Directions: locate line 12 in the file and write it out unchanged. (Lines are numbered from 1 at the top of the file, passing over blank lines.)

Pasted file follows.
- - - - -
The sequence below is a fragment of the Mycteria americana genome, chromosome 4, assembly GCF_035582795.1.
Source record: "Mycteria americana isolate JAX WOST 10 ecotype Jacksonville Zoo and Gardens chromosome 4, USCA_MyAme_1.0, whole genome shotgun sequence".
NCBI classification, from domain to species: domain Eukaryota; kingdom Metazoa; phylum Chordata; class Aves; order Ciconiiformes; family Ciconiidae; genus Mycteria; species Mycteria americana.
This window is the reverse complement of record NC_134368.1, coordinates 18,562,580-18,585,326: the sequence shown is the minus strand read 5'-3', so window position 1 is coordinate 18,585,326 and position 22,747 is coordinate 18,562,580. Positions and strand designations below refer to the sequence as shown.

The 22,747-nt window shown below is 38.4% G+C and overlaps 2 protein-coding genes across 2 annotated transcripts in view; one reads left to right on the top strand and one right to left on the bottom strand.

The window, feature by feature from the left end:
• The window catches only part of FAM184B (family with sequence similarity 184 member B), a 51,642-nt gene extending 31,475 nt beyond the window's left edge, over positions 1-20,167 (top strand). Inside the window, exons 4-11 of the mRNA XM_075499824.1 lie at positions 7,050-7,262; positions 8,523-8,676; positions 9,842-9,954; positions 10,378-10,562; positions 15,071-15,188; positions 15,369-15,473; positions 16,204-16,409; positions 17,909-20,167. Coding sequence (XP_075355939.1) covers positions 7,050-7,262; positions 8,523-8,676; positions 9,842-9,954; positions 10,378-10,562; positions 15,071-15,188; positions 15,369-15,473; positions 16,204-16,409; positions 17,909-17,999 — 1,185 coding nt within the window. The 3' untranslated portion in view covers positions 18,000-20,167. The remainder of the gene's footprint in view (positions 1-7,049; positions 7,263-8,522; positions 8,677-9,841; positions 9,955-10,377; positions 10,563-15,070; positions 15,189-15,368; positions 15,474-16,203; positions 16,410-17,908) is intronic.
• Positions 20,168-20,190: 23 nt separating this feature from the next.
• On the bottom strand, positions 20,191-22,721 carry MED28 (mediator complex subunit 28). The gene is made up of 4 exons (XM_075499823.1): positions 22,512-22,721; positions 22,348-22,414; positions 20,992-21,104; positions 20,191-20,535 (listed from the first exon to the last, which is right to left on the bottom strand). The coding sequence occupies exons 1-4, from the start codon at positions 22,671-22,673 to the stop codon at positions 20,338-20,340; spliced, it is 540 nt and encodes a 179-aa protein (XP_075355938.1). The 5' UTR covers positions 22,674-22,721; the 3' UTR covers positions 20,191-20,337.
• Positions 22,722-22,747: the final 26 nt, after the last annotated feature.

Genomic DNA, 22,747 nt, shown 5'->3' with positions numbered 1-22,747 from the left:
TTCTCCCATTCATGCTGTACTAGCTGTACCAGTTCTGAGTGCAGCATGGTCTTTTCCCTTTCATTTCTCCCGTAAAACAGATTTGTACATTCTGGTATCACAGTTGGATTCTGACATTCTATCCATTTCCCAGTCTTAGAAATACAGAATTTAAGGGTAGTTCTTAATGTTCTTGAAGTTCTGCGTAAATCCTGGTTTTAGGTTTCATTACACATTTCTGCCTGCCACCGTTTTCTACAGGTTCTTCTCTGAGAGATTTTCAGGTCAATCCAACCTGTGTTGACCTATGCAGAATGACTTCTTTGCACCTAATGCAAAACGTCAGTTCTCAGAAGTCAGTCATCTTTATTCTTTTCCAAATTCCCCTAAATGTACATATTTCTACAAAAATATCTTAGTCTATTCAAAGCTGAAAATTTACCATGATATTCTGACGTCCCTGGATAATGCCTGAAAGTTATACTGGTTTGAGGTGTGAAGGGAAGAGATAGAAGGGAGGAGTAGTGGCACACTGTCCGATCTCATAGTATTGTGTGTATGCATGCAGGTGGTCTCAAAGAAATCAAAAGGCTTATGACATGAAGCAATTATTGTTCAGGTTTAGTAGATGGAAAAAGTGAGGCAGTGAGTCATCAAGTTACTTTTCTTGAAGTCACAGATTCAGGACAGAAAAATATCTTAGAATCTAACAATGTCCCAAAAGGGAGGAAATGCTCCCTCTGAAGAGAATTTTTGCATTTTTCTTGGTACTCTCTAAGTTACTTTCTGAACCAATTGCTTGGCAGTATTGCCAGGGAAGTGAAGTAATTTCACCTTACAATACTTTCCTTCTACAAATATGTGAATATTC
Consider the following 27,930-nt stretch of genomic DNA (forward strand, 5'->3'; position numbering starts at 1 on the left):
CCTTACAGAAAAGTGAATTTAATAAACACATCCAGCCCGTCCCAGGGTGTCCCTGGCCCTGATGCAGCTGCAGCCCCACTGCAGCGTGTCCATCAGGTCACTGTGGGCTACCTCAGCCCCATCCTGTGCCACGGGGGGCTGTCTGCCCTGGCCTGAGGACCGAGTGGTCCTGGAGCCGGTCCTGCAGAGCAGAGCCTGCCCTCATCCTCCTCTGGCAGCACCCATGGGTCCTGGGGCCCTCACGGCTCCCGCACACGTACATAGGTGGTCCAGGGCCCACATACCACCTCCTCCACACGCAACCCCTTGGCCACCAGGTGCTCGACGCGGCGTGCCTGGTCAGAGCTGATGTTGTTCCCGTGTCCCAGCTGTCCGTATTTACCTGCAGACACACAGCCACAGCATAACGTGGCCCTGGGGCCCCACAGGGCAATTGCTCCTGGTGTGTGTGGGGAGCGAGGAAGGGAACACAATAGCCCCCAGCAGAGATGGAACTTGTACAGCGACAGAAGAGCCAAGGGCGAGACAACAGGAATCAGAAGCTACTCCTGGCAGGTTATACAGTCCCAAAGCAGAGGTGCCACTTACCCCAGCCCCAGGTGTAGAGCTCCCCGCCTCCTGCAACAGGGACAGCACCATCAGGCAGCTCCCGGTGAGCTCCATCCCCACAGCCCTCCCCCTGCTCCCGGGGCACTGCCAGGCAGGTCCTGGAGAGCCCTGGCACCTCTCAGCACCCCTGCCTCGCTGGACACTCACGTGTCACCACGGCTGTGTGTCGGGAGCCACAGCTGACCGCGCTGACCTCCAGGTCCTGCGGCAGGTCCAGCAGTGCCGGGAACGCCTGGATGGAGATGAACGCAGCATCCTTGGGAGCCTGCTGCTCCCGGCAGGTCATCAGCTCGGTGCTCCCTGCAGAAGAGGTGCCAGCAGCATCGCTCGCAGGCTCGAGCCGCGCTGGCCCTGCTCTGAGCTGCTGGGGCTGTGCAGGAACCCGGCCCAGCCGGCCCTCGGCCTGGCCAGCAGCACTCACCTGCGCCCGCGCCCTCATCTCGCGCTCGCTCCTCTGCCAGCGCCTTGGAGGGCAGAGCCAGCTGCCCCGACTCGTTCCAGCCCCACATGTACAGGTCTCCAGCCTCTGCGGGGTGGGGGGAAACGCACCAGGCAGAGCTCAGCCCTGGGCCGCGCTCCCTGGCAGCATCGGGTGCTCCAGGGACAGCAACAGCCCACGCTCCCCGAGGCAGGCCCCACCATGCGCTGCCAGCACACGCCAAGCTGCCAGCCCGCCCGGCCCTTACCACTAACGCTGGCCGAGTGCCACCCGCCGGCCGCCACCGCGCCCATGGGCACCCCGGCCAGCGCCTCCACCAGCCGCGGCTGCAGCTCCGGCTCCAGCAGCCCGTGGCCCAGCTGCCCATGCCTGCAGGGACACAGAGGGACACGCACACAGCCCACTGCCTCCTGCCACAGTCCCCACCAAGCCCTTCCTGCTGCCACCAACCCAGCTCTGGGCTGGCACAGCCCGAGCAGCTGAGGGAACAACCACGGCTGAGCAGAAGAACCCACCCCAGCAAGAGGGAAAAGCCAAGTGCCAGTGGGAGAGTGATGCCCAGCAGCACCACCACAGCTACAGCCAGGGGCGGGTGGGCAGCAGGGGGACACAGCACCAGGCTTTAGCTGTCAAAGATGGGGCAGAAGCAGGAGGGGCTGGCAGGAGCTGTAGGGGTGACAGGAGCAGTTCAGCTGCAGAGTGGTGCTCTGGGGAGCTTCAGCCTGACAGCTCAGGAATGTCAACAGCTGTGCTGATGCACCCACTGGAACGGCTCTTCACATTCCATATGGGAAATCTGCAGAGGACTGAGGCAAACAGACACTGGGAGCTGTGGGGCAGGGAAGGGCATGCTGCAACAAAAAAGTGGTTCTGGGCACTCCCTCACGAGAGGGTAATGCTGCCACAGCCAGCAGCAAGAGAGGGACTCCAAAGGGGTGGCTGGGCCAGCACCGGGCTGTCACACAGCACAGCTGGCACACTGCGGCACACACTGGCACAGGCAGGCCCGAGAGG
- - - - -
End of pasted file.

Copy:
TTCTCCCATTCATGCTGTACTAGCTGTACCAGTTCTGAGTGCAGCATGGTCTTTTCCCTTTCATTTCTCCCGTAAAACAGATTTGTACATTCTGGTATCACAGTTGGATTCTGACATTCTATCCATTTCCCAGTCTTAGAAATACAGAATTTAAGGGTAGTTCTTAATGTTCTTGAAGTTCTGCGTAAATCCTGGTTTTAGGTTTCATTACACATTTCTGCCTGCCACCGTTTTCTACAGGTTCTTCTCTGAGAGATTTTCAGGTCAATCCAACCTGTGTTGACCTATGCAGAATGACTTCTTTGCACCTAATGCAAAACGTCAGTTCTCAGAAGTCAGTCATCTTTATTCTTTTCCAAATTCCCCTAAATGTACATATTTCTACAAAAATATCTTAGTCTATTCAAAGCTGAAAATTTACCATGATATTCTGACGTCCCTGGATAATGCCTGAAAGTTATACTGGTTTGAGGTGTGAAGGGAAGAGATAGAAGGGAGGAGTAGTGGCACACTGTCCGATCTCATAGTATTGTGTGTATGCATGCAGGTGGTCTCAAAGAAATCAAAAGGCTTATGACATGAAGCAATTATTGTTCAGGTTTAGTAGATGGAAAAAGTGAGGCAGTGAGTCATCAAGTTACTTTTCTTGAAGTCACAGATTCAGGACAGAAAAATATCTTAGAATCTAACAATGTCCCAAAAGGGAGGAAATGCTCCCTCTGAAGAGAATTTTTGCATTTTTCTTGGTACTCTCTAAGTTACTTTCTGAACCAATTGCTTGGCAGTATTGCCAGGGAAGTGAAGTAATTTCACCTTACAATACTTTCCTTCTACAAATATGTGAATATTC